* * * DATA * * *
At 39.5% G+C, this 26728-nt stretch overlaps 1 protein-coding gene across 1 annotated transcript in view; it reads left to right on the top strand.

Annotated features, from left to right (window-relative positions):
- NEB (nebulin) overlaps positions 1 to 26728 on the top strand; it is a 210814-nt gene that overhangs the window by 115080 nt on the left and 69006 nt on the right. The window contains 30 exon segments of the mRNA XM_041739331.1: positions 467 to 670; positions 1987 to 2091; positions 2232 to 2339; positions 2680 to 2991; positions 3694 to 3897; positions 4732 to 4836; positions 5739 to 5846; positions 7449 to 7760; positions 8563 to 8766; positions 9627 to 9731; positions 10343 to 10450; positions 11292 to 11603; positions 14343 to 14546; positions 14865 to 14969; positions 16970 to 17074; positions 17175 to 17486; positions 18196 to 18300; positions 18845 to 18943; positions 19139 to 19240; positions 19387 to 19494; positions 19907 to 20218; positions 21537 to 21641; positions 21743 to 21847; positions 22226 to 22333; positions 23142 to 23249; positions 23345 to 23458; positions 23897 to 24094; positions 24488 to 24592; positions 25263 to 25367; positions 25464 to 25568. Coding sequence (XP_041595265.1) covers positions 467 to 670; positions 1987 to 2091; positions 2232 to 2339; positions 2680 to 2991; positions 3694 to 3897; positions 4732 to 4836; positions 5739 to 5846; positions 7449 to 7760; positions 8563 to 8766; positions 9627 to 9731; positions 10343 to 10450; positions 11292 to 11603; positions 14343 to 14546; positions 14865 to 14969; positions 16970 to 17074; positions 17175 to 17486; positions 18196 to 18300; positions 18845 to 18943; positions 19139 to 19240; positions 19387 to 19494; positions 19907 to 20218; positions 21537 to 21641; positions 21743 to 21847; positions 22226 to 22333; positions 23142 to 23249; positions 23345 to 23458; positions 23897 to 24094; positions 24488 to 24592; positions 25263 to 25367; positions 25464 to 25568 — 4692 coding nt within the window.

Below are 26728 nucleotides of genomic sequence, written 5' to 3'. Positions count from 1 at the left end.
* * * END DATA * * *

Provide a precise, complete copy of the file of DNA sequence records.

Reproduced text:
At 39.5% G+C, this 26728-nt stretch overlaps 1 protein-coding gene across 1 annotated transcript in view; it reads left to right on the top strand.

Annotated features, from left to right (window-relative positions):
- NEB (nebulin) overlaps positions 1 to 26728 on the top strand; it is a 210814-nt gene that overhangs the window by 115080 nt on the left and 69006 nt on the right. The window contains 30 exon segments of the mRNA XM_041739331.1: positions 467 to 670; positions 1987 to 2091; positions 2232 to 2339; positions 2680 to 2991; positions 3694 to 3897; positions 4732 to 4836; positions 5739 to 5846; positions 7449 to 7760; positions 8563 to 8766; positions 9627 to 9731; positions 10343 to 10450; positions 11292 to 11603; positions 14343 to 14546; positions 14865 to 14969; positions 16970 to 17074; positions 17175 to 17486; positions 18196 to 18300; positions 18845 to 18943; positions 19139 to 19240; positions 19387 to 19494; positions 19907 to 20218; positions 21537 to 21641; positions 21743 to 21847; positions 22226 to 22333; positions 23142 to 23249; positions 23345 to 23458; positions 23897 to 24094; positions 24488 to 24592; positions 25263 to 25367; positions 25464 to 25568. Coding sequence (XP_041595265.1) covers positions 467 to 670; positions 1987 to 2091; positions 2232 to 2339; positions 2680 to 2991; positions 3694 to 3897; positions 4732 to 4836; positions 5739 to 5846; positions 7449 to 7760; positions 8563 to 8766; positions 9627 to 9731; positions 10343 to 10450; positions 11292 to 11603; positions 14343 to 14546; positions 14865 to 14969; positions 16970 to 17074; positions 17175 to 17486; positions 18196 to 18300; positions 18845 to 18943; positions 19139 to 19240; positions 19387 to 19494; positions 19907 to 20218; positions 21537 to 21641; positions 21743 to 21847; positions 22226 to 22333; positions 23142 to 23249; positions 23345 to 23458; positions 23897 to 24094; positions 24488 to 24592; positions 25263 to 25367; positions 25464 to 25568 — 4692 coding nt within the window.

Below are 26728 nucleotides of genomic sequence, written 5' to 3'. Positions count from 1 at the left end.